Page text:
The Great Train Robbery
By Nick Russell-Pavier, Stewart Richards
Definitive account of the famous 1963 Great Train Robbery - and its aftermath. In the early hours of Thursday 8th August 1963 at rural Cheddington in Buckinghamshire, £2.6 million (£50 million today) in unmarked £5, £1 and 10-shilling notes was stolen from the Glasgow to London nightmail train in a daring and brilliantly executed operation lasting just 46 minutes. Quickly dubbed the crime of the century, it has captured the imagination of the public and the world's media for 50 years, taking its place in British folklore and giving birth to the myths of The Great Train Robbery. Ronnie Biggs, Buster Edwards and Bruce Reynolds became household names.But what really happened? This is the story of four talented villains who took the criminal world by storm, of the 'perfect crime'. It is also the story of ruthless policemen, determined to hunt the robbers down and to make sure nobody slipped through the net, not even the innocent. It is the story of an Establishment under siege, and of one mistake which cost the robbers 307 years in prison.Fifty years later, here is the story set out in full for the first time, a true-life crime thriller, and also a vivid slice of British social history.
Gentlemen & Players
By Charles Williams
Amateurs versus professionals - a social history and memoir of English cricket from 1953 to 1963.The inaugural Gentlemen v. Players first-class cricket match was played in 1806, subsequently becoming an annual fixture at Lord's between teams consisting of amateurs (the Gentlemen) and professionals (the Players). The key difference between the amateur and the professional, however, was much more than the obvious one of remuneration. The division was shaped by English class structure, the amateur, who received expenses, being perceived as occupying a higher station in life than the wage-earning professional. The great Yorkshire player Len Hutton, for example, was told he would have to go amateur if he wanted to captain England.GENTLEMEN & PLAYERS focuses on the final ten years of amateurism and the Gentlemen v. Players fixture, starting with Charles Williams' own presence in the (amateur) Oxbridge teams that included future England captains such as Peter May, Colin Cowdrey and M.J.K. Smith, and concluding with the abolition of amateurism in 1962 when all first-class players became professional. The amateur innings was duly declared closed.Charles Williams, the author of a richly acclaimed biography of Donald Bradman, has penned a vivid social-history-cum-memoir that reveals an attempt to recreate a Golden Age in post-war Britain, one whose expiry exactly coincided with the beginnings of top-class one-day cricket and a cricket revolution.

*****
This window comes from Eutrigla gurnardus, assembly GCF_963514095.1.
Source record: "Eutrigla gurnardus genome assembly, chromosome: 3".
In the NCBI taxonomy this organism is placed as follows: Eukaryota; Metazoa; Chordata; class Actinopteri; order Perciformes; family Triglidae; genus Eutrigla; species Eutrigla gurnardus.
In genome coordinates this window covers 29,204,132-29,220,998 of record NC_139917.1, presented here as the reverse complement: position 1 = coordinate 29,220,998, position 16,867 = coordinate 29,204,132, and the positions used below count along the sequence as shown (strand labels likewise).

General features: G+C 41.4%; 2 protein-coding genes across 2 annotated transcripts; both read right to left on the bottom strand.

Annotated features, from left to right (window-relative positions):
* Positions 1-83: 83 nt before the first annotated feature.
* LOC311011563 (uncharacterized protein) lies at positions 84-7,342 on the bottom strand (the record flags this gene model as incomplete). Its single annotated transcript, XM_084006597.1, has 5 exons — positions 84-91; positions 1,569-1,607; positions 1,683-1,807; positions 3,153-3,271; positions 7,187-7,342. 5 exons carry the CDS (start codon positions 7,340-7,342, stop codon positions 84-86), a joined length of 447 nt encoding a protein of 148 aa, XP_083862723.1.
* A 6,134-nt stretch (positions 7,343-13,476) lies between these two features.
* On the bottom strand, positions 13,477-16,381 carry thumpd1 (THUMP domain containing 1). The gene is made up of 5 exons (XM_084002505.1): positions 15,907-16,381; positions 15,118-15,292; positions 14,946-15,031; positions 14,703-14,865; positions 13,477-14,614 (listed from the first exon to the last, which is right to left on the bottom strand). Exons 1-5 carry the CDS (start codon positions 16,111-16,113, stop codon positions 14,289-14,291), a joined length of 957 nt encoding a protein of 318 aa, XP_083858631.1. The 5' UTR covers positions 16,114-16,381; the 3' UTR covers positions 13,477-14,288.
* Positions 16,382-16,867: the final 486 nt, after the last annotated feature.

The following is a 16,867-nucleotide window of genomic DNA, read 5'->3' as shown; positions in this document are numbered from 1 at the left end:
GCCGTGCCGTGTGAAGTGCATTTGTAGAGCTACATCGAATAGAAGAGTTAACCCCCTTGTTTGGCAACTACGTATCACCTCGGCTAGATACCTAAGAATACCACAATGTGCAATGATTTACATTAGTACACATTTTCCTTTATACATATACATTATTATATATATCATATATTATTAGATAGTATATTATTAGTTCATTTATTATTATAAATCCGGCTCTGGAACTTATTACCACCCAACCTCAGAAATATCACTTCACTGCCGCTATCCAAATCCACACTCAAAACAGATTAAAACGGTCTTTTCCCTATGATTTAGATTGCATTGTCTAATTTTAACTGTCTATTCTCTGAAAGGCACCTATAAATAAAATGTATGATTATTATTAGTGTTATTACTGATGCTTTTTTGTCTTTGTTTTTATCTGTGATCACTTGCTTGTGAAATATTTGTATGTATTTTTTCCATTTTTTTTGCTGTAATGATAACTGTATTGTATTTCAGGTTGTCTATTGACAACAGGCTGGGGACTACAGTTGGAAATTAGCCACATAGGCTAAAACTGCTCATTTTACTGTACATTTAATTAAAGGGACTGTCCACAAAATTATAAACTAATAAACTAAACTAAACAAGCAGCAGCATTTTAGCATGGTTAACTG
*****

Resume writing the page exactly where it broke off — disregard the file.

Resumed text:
A History of Ancient Britain
By Neil Oliver
Continues Neil's landmark exploration of how our land and its people came to be, which began with the acclaimed A HISTORY OF SCOTLAND.Who were the first Britons, and what sort of world did they occupy? In A HISTORY OF ANCIENT BRITAIN Neil Oliver turns a spotlight on the very beginnings of the story of Britain; on the first people to occupy these islands and their battle for survival. There has been human habitation in Britain, regularly interrupted by Ice Ages, for the best part of a million years. The last retreat of the glaciers 12,000 years ago brought a new and warmer age and with it, one of the greatest tsunamis recorded on Earth which struck the north-east of Britain, devastating the population and flooding the low-lying plains of what is now the North Sea. The resulting island became, in time, home to a diverse range of cultures and peoples who have left behind them some of the most extraordinary and enigmatic monuments in the world.Through what is revealed by the artefacts of the past, Neil Oliver weaves the epic story - half a million years of human history up to the departure of the Roman Empire in the Fifth Century AD. It was a period which accounts for more than ninety-nine per cent of humankind's presence on these islands.It is the real story of Britain and of her people.
The Stones of London
By Leo Hollis
The story of London, told through twelve of its most seminal buildings.In a sweeping narrative, from its mythic origins to the glittering towers of the contemporary financial capital, THE STONES OF LONDON tells the story of twelve London buildings in a kaleidoscopic and unexpected history of one of the world's most enigmatic cities.From the Roman forum to the Gherkin, Regent Street to the East End, the Houses of Parliament to Greenwich Palace, London's buildings are testament to the richness of its past. Behind the facades of these buildings lie the stories of the people, ideas and events that took place within them and that caused their creation. They all have very human stories, of the men and women who dreamed and lived their lives in London, leaving their imprint upon the fabric of the capital.